Study Finds Tension Between Religion and Psychiatry

Family practice doctors are the most religious among U.S. doctors. Psychiatrists are the least, a new study revealed.

Psychiatrists are less likely to be Protestant or Roman Catholic and more likely to be Jewish or have no religious affiliation compared to other types of doctors, according to the study released on Monday in the journal Psychiatric Services.

The study found that 39 percent of all the doctors surveyed were Protestants, 22 percent were Catholics, and 13 percent were Jewish. Among psychiatrists, 27 percent were Protestants 10 percent were Catholics, and 29 percent, Jewish.

Moreover, while 10 percent of all doctors reported having no religious affiliation, 17 percent of psychiatrists listed their religion as "none." Psychiatrists were more likely to consider themselves spiritual but not religious (33 percent) compared to other doctors (19 percent).

"Religious patients who prefer to see like-minded psychiatrists may have difficulty finding a match because their religious group is under-represented among psychiatrists," stated the researchers in the study.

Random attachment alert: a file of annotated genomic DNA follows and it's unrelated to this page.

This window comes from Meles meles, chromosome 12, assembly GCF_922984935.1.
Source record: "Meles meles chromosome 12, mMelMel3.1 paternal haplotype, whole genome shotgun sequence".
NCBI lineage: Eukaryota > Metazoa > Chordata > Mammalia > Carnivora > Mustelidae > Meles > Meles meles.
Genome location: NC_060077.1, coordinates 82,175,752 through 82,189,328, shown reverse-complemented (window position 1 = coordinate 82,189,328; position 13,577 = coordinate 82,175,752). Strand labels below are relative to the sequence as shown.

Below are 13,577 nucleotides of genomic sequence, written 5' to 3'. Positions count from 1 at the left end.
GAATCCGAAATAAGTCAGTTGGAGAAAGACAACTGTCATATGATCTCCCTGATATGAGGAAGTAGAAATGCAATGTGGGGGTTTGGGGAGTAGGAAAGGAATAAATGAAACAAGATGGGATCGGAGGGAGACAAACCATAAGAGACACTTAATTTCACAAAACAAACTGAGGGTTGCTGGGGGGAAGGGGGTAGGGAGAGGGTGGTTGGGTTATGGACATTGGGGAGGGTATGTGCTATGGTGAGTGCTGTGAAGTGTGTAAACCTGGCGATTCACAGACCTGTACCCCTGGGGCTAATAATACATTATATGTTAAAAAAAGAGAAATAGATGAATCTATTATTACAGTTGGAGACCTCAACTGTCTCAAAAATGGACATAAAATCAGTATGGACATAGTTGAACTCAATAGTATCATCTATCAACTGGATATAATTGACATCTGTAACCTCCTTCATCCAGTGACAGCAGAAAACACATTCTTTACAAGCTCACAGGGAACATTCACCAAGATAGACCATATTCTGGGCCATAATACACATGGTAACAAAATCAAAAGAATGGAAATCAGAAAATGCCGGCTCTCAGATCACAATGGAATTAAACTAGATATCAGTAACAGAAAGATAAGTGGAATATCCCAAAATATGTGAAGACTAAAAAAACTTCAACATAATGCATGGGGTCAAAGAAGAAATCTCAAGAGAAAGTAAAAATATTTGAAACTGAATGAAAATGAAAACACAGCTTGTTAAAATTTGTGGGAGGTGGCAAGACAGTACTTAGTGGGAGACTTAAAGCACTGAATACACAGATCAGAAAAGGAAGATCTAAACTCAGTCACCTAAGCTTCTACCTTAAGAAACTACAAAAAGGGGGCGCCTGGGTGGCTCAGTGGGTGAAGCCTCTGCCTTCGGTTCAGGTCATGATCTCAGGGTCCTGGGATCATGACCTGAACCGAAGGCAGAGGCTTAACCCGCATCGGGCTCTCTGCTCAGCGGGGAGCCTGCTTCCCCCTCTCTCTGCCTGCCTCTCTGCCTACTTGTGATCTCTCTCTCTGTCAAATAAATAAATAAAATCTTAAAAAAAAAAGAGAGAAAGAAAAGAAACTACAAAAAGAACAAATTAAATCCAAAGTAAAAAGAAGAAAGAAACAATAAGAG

Psychiatrists were less likely to attend services frequently, believe in God or the afterlife, or cope by looking to God "for strength, support and guidance," according to the survey.

Physicians who were not psychiatrists and who were religious were more willing to refer patients to clergy members or religious counselors and less willing to refer patients to psychiatrists or psychologists. The doctors were asked to whom they would refer a patient with continued deep grieving two months after his wife's death.

Overall, 56 percent of doctors said they would send patients to a psychiatrist or psychologist, 25 percent to a member of the clergy and 7 percent to a health care chaplain.

"These findings suggest that historic tensions between religion and psychiatry continue to shape the care that patients receive for mental health concerns," according to the study.

"There certainly is a long history in psychiatry of issues of spirituality and religion being taboo," said Dr. Michael Torres, who serves on the American Psychiatric Association's committee on religion and spirituality in psychiatry, according to Reuters.

"At the same time, I believe there's a growing number of psychiatrists who find faith important in their individual lives and who seek to address issues of spirituality and religion in their practices," he added.

An earlier study this year by the University of Chicago found that nearly 6 out of 10 physicians believe religion and spirituality have much or very much influence on health

Both studies were led by Dr. Farr Curlin, a University of Chicago medical professor. Findings from the latest study were based on a nationwide 2003 survey of 1,144 U.S. doctors, including 100 psychiatrists.